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NEWS | March 29, 2006

Langley privatization partners with Bolling, Barksdale

By Bill Johnson Housing Privatization Management Office

Langley, Bolling and Barksdale Air Force bases have partnered their housing privatization initiatives in an effort to renovate or build new housing on the three bases.

The partnership, dubbed BLB for the names of the bases, became necessary after the Office of the Secretary of Defense mandated that Langley and Barksdale include their historic housing in the privatization process. In order to subsidize the new requirements, Langley and Barksdale had to team with an installation that included high BAH rates -- enter Bolling.

The grouping improves the financing viability of all three bases. Instead of accepting bids on the 1,430 housing units that will be built and renovated here, private contractors will bid on work for 3,146 units at all three installations and only one solicitor will be chosen for the project. The grouping will provide Langley with homes renovated or built to current private-sector housing standards.

Though the BLB grouping pushed back construction start dates at Langley, work on the project is expected to begin the first quarter of 2007.

Housing privatization is a positive for Airmen and their families. Privatized homes offer more space, new features and bonus amenities. Homes here will include at least one-car garages, yards, playgrounds, walking paths and sports and recreational areas. Rent will be based on BAH rates and maintenance service will be available 24/7 all 365 days of the year.

The Air Force housing privatization process not only provides new or renovated housing units with better features to Airmen, it also saves the Air Force funds, which can then be directed to other programs, and saves the Air Force time, delivering homes sooner than through traditional military contracting. At Langley, an experienced team of housing professionals is working to ensure the homes constructed here are some of the best in the DoD.

The Langley Housing Office will send out updates periodically to keep residents informed of the privatization process here. As news becomes available, the housing office will pass the information along to you. In addition to placing news items and announcements in The Flyer and on the Commander’s Access Channel, the housing office will host Town Meetings where residents can interact with base leaders to ask questions and make comments.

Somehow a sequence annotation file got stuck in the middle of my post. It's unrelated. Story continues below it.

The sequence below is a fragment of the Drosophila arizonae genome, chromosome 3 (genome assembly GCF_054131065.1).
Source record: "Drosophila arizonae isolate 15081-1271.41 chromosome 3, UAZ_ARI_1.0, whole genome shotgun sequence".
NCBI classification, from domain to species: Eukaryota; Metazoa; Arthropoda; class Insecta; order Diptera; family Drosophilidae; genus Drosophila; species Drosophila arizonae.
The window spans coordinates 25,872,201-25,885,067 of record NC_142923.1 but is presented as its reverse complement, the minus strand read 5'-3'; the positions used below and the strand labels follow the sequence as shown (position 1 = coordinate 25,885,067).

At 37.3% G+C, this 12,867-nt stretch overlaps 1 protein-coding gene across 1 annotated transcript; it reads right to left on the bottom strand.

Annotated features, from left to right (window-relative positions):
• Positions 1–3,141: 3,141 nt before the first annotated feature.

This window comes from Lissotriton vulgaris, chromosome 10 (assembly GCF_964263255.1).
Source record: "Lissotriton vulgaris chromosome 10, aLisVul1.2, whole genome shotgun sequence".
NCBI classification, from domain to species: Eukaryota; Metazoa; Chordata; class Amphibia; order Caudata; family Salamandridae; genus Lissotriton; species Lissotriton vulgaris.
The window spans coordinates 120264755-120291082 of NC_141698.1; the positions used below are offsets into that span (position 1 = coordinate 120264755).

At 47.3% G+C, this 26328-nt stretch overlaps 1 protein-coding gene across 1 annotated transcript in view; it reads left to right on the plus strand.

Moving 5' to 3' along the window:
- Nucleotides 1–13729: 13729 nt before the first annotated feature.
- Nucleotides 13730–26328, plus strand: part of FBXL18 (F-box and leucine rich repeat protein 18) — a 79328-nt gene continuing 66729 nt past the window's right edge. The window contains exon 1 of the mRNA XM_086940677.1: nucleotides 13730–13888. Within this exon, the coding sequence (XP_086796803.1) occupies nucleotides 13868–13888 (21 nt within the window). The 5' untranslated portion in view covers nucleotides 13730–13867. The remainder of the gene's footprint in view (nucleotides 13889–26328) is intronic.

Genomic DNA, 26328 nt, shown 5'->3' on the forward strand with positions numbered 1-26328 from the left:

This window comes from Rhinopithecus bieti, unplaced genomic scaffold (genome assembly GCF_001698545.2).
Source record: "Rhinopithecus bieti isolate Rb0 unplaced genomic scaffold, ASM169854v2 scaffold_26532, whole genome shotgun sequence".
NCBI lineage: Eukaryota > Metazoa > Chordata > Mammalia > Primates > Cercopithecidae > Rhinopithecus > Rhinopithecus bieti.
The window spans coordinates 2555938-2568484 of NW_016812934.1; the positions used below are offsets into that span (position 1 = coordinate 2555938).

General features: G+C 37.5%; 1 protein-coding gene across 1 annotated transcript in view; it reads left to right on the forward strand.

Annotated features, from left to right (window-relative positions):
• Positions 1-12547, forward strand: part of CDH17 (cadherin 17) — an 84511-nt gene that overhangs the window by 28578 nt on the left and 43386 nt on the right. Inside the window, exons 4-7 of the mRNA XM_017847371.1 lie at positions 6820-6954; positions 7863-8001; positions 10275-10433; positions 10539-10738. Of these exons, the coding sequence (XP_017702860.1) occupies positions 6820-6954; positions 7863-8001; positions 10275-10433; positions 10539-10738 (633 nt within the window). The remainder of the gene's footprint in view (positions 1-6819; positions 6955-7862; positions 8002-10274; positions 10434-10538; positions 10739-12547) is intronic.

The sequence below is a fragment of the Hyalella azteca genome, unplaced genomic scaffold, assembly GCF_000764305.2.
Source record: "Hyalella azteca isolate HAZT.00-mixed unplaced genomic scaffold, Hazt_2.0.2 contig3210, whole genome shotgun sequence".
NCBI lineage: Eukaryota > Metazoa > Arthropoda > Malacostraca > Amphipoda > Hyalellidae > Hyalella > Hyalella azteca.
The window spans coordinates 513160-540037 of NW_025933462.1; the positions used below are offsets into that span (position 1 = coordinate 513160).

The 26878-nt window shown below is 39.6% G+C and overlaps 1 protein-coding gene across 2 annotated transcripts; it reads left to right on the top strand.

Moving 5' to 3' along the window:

The housing team strives to make the transition as quick as possible while minimizing inconvenience to Airmen who live and work on base.

For details about the overall housing privatization process, visit the Air Force Center for Environmental Excellence Web site at:

Thank you for your continued patience and interest in the housing privatization process here at Langley. The housing office looks forward to continuing to serve your needs now and during the transition period to privatization.

1. What is Housing Privatization?
The Military Housing Privatization Initiative (MHPI) is a public/private program whereby private sector developers may own, operate, maintain, improve and assume responsibility for military family housing, where doing so is economically advantageous and national security is not adversely affected. The MHPI was enacted on February 10, 1996, as part of the National Defense Authorization Act for fiscal year 1996. Under the MHPI authorities, the Department of Defense (DoD) can work with the private sector to revitalize military family housing by employing a variety of financial tools including direct loans, loan guarantees, equity investments and conveyance or leasing of property or facilities.

2. How will the transition from military to private sector work?
It’s a three-step process. At each installation, the Air Force will do a preliminary feasibility assessment to determine the requirements and screen potential candidates for privatization. During the next phase, draft real estate documents and requests for proposal are developed. During the final phase, the Air Force will issue Requests For Proposal, evaluate the proposals and plan and execute the transfer of ownership and management to the private sector.